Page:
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Old 2018-04-02, 11:32   #1
wildrabbitt
 
Jul 2014

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Default factors of surds

Hello,


446 + 177\sqrt{2} = (7 + 11sqrt{2})*(4 + 19\sqrt{2})

I picked some numbers and calculated the LHS. That's why I can write it the other way around.

Can someone tell what kind of maths I need to use to work from the left to the right.

i.e Given a + b\sqrt{2}, how can I work out factors of the same form?

Last fiddled with by science_man_88 on 2018-04-02 at 12:22
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Old 2018-04-02, 11:42   #2
science_man_88
 
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Quote:
Originally Posted by wildrabbitt View Post
Hello,


446 + 177\sqrt{2} = (7 + 11sqrt{2})*(4 + 19\sqrt{2})

I picked some numbers and calculated the LHS. That's why I can write it the other way around.

Can someone tell what kind of maths I need to use to work from the left to the right.

i.e Given a + b\sqrt{2}, how can I work out factors of the same form?
Knowing (a+b)(c+d)= ac+bc+ad+bd may help. Edit: ex. In your own example 146= 7*4+11*19*2, the two came out divide 146 by 2 you get 73, that means you have one product even one product odd in what's left, namely 7*2 and 11*19. 177√2 is 7*19√2+4*11√2 which again points to an even odd split.

Last fiddled with by science_man_88 on 2018-04-02 at 12:22
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Old 2018-04-02, 12:20   #3
Nick
 
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If \(x=a+b\sqrt{2}\), define \(N(x)=a^2-2b^2\).
Then for all x and y we have \(N(xy)=N(x)N(y)\) so looking at the absolute value of \(N(x)\) enables you to determine a finite list of possible factors of \(x\)

You can find out more about this by looking up quadratic fields in a good book on Algebraic Number Theory, for example:
https://www.crcpress.com/Algebraic-N.../9781498738392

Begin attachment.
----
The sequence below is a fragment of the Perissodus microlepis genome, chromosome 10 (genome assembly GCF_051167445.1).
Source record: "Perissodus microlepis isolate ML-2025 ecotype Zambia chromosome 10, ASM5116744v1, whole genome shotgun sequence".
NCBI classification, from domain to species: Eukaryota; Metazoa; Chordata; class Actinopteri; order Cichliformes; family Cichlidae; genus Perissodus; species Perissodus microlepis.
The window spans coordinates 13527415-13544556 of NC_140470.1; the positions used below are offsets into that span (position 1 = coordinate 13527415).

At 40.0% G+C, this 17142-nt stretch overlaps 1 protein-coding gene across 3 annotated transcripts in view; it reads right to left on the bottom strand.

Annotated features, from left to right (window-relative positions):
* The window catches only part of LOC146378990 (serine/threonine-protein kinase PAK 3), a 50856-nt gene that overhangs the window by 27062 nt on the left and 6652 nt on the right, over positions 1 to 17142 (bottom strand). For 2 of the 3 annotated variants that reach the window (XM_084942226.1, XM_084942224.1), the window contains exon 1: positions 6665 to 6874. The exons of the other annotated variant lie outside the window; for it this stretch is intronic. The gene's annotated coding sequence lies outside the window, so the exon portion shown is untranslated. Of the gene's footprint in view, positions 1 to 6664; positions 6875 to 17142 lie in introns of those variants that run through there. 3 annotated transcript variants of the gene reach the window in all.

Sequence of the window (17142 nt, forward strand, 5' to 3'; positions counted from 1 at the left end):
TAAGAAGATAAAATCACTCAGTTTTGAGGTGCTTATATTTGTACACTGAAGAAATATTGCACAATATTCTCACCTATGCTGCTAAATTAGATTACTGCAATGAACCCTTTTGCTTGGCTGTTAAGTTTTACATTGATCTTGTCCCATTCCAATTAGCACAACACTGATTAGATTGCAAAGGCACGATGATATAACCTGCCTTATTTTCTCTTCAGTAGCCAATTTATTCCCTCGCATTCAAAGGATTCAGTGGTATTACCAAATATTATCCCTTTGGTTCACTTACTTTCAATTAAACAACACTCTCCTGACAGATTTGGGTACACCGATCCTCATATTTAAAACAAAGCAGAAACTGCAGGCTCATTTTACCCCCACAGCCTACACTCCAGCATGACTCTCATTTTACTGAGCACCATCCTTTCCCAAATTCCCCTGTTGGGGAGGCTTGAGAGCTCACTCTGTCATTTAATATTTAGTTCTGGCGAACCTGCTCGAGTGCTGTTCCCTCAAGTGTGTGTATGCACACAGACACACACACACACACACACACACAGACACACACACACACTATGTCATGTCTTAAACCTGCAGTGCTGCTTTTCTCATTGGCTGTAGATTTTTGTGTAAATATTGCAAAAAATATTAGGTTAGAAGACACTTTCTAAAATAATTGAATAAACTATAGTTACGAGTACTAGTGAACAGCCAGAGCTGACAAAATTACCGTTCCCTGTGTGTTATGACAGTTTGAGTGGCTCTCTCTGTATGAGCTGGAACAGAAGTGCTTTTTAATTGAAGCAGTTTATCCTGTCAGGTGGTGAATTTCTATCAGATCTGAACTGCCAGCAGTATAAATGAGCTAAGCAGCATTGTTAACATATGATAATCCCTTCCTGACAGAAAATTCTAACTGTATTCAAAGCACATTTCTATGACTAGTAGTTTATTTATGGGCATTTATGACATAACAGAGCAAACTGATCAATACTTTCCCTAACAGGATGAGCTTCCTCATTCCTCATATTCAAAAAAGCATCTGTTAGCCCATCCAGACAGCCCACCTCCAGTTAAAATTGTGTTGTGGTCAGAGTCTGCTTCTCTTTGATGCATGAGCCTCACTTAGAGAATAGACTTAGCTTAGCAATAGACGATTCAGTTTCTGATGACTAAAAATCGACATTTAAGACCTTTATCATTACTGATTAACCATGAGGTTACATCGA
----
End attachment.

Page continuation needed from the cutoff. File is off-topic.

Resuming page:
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Old 2018-04-02, 13:29   #4
wildrabbitt
 
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Thanks to both posters.
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Old 2018-09-30, 18:02   #5
wildrabbitt
 
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Hi again,

does anyknow if this is true

(a+b\sqrt{2})(a-b\sqrt{2})=(c+d\sqrt{2})(e+f\sqrt{2})(c-d\sqrt{2})(e-f\sqrt{2})

implies

a+b\sqrt{2}=(c+d\sqrt{2})(e+f\sqrt{2})
&
a-b\sqrt{2}= (c-d\sqrt{2})(e-f\sqrt{2}) ?
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Old 2018-10-01, 09:00   #6
Nick
 
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Quote:
Originally Posted by wildrabbitt View Post
Hi again,

does anyknow if this is true

(a+b\sqrt{2})(a-b\sqrt{2})=(c+d\sqrt{2})(e+f\sqrt{2})(c-d\sqrt{2})(e-f\sqrt{2})

implies

a+b\sqrt{2}=(c+d\sqrt{2})(e+f\sqrt{2})
&
a-b\sqrt{2}= (c-d\sqrt{2})(e-f\sqrt{2}) ?
No - for example, put a=7, b=0, c=e=3, d=f=1.
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Old 2018-10-01, 09:17   #7
wildrabbitt
 
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thanks
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Old 2018-10-01, 13:42   #8
Dr Sardonicus
 
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In addition to Nick's example, based on primes of the form a^2 - 2*b^2 [namely p == 1 or 7 (mod 8)], a "trivial" class of counterexamples uses "units of norm 1"; that is, solutions to

e^2 - 2*f^2 = 1, e.g. e = 3, f, = 2.

We can take c = a, d = b, and e = 3, f = 2

[or c = a, d = b, and e = 17, f = 12; or c = a, d = b, and e = 99, f = 70, etc]
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Old 2018-10-01, 17:28   #9
wildrabbitt
 
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Thanks.
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